Exactly, more laws are not needed, clearly defined laws are. What is the role of the government, and how much has it changed even int he last 50 years?


RE: Really?
By cjohnson2136 on 10/28/2011 6:29:36 PM , Rating: 3
I'm talking about paving roads and your talking about sending kids to school. Totally different. Would you pay to build roads for other people. No you would pay for the stuff that benefits only you and your family.

Donating time and money to a charity is a lot different then donating money for infrastructure.


RE: Really?
By The Raven on 10/31/2011 6:14:53 PM , Rating: 2
quote:
Would you pay to build roads for other people.
No he wouldn't directly, but he would buy goods from someone who needs the roads and THEY would pay for it. Where do they get their money? From him, when he buys something from them. (Or from the bank when they are just getting started.)

I mean are you going to build a warehouse for Walmart whether you know it or not. Applied to Walmart, you are asking him if he is going to build a distribution infrastructure for Walmart. Well Walmart and all their suppliers already did that without the gov't. And we as the "People of Walmart" paid for it all.

And I don't mean to sound completely down on gov't but it shocks me to see how dependent everyone here seems to be with regards to this issue. Its as if they just got here and have no concept of how things have been operating in this world since the dawn of time.


RE: Really?
By room200 on 10/28/2011 8:53:44 PM , Rating: 3
You pay for public schools because that's what AMERICA has said is needed in order to keep America as educated as possible. When I was living in an apartment, my taxes were being used to subsidize those who owned homes when they claimed their deductions; I didn't ask why.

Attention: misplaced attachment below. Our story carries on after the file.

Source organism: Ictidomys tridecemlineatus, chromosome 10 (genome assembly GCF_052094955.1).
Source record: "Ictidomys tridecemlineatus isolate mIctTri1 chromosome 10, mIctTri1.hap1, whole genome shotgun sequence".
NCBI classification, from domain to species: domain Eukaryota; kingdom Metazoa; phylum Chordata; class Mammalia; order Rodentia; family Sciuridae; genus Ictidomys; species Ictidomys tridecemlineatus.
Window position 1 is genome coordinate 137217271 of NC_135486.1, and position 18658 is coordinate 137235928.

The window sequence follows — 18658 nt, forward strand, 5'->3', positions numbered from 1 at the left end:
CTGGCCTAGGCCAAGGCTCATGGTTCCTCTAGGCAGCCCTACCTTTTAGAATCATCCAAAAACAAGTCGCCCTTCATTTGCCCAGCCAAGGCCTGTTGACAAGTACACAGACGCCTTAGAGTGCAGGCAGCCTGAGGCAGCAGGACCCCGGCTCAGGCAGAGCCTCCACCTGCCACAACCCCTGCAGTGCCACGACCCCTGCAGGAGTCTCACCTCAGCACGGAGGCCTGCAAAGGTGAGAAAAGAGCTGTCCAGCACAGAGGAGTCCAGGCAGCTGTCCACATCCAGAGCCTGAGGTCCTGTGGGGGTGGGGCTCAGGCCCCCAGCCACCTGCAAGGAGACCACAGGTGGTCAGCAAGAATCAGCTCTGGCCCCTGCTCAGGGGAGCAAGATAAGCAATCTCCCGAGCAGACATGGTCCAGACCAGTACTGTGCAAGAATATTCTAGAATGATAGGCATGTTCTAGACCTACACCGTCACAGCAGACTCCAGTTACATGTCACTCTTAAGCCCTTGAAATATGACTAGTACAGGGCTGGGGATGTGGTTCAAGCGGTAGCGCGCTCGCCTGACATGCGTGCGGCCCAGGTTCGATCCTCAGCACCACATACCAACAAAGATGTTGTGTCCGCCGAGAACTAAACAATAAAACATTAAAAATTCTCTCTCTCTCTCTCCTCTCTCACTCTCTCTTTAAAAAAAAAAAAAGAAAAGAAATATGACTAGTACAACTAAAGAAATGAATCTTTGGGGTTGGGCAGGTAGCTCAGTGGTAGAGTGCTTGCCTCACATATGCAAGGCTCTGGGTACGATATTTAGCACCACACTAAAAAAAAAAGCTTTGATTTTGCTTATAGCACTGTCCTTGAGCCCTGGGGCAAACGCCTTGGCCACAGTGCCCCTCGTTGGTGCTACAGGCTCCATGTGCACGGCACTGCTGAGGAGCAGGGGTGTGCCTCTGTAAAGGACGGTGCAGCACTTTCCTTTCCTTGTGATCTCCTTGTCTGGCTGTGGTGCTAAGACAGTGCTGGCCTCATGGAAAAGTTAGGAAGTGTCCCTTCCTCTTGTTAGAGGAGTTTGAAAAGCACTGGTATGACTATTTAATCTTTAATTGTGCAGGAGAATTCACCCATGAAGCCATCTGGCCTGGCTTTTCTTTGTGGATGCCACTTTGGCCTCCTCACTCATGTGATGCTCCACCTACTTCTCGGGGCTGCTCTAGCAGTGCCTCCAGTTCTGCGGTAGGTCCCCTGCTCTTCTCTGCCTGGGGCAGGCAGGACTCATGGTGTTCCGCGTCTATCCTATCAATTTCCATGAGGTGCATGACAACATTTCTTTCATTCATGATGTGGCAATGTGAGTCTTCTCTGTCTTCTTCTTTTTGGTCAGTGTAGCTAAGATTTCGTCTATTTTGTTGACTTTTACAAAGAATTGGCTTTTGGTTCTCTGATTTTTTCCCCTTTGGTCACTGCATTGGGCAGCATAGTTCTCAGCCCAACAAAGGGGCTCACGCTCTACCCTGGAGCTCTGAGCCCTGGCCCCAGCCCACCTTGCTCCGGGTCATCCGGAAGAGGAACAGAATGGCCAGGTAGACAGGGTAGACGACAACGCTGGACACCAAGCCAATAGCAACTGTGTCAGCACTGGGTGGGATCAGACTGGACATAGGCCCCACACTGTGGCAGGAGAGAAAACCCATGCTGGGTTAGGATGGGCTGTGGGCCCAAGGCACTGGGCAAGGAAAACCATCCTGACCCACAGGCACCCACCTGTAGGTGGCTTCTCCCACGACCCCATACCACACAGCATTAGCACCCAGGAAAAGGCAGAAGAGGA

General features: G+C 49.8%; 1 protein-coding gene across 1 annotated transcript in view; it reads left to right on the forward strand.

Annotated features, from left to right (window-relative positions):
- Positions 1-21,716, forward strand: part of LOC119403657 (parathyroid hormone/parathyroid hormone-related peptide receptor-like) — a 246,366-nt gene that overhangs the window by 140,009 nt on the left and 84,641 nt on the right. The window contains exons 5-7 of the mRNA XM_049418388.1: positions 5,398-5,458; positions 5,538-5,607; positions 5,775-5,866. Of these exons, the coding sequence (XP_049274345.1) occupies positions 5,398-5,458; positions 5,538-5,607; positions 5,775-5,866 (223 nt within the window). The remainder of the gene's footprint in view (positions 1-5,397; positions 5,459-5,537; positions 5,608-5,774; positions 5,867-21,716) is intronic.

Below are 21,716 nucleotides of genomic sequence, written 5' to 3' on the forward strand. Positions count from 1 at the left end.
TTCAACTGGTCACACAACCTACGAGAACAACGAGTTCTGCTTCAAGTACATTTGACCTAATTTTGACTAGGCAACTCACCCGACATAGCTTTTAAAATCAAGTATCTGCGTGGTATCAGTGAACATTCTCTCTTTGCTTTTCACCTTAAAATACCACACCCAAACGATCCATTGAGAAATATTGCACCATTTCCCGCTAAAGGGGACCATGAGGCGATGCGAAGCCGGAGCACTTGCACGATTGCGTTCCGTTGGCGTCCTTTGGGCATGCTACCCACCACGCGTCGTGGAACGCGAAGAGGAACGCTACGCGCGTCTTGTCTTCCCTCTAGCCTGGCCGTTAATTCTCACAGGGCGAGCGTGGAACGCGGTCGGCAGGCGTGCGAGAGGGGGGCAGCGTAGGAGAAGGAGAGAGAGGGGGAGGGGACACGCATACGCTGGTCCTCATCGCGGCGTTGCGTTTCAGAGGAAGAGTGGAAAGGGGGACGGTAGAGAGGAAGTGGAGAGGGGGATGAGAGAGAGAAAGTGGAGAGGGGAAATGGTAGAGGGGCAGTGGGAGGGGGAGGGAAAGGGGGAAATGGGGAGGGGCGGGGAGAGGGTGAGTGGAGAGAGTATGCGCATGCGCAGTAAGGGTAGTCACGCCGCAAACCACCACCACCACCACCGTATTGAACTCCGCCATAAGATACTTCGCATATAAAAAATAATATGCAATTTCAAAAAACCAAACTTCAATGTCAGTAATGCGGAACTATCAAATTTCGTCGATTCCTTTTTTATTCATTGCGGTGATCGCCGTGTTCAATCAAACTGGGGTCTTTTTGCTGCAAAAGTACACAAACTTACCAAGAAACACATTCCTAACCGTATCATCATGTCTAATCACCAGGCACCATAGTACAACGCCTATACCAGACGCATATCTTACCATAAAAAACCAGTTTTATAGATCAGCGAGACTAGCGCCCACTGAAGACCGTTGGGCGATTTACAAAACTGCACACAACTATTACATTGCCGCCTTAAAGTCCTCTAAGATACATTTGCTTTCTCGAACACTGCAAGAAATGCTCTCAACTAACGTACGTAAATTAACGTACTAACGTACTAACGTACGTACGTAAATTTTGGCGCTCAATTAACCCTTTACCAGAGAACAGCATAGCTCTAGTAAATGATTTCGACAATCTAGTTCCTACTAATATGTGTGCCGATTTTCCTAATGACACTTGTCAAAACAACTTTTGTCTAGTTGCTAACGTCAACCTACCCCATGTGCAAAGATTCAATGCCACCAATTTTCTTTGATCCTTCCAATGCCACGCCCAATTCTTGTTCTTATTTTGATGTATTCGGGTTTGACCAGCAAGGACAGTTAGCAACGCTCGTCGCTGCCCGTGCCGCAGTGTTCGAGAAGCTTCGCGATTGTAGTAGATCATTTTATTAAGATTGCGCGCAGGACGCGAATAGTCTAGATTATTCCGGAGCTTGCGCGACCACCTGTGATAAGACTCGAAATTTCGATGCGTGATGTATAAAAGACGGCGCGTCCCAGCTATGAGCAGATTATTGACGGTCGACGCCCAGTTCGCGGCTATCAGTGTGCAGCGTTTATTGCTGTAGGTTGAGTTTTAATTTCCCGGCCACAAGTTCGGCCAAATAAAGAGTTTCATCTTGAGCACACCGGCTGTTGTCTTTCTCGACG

I don't believe anyone who's asking why they should be paying for public schools is as generous as you claim to be.


RE: Really?
By The Raven on 10/31/2011 6:41:35 PM , Rating: 2
quote:
I didn't ask why.
You should. Tax money fuels a lot of things and you just may be against some of those things (abortion rights, bailing out bad real estate investments, war in Iraq, etc.)
I'm not saying you should be anti-tax, but you sound like a product of US public schools when you say that. Think it over.

And with regards to calling him out on not being generous, I'm guessing you don't do much donating yourself. You must assume that this guy is Mr. Moneybags and just throws his money everywhere. No, I'm sure that he does so after some research. And if you research the performance of public schools v. private schools you probably wouldn't want to invest your donations there either.
quote:
that's what AMERICA has said is needed

Well around 1979 only <half of America said that there should be a federal DOE. Namely Carter and the Democrats. If I think formal education should be mandatory for every child, I certainly wouldn't want my $$ going to the current federally controlled system. It is an abomination and mobbed up beyond recognition. All the good that comes out of the public education system (in my experience in CA and MO) is from the states themselves.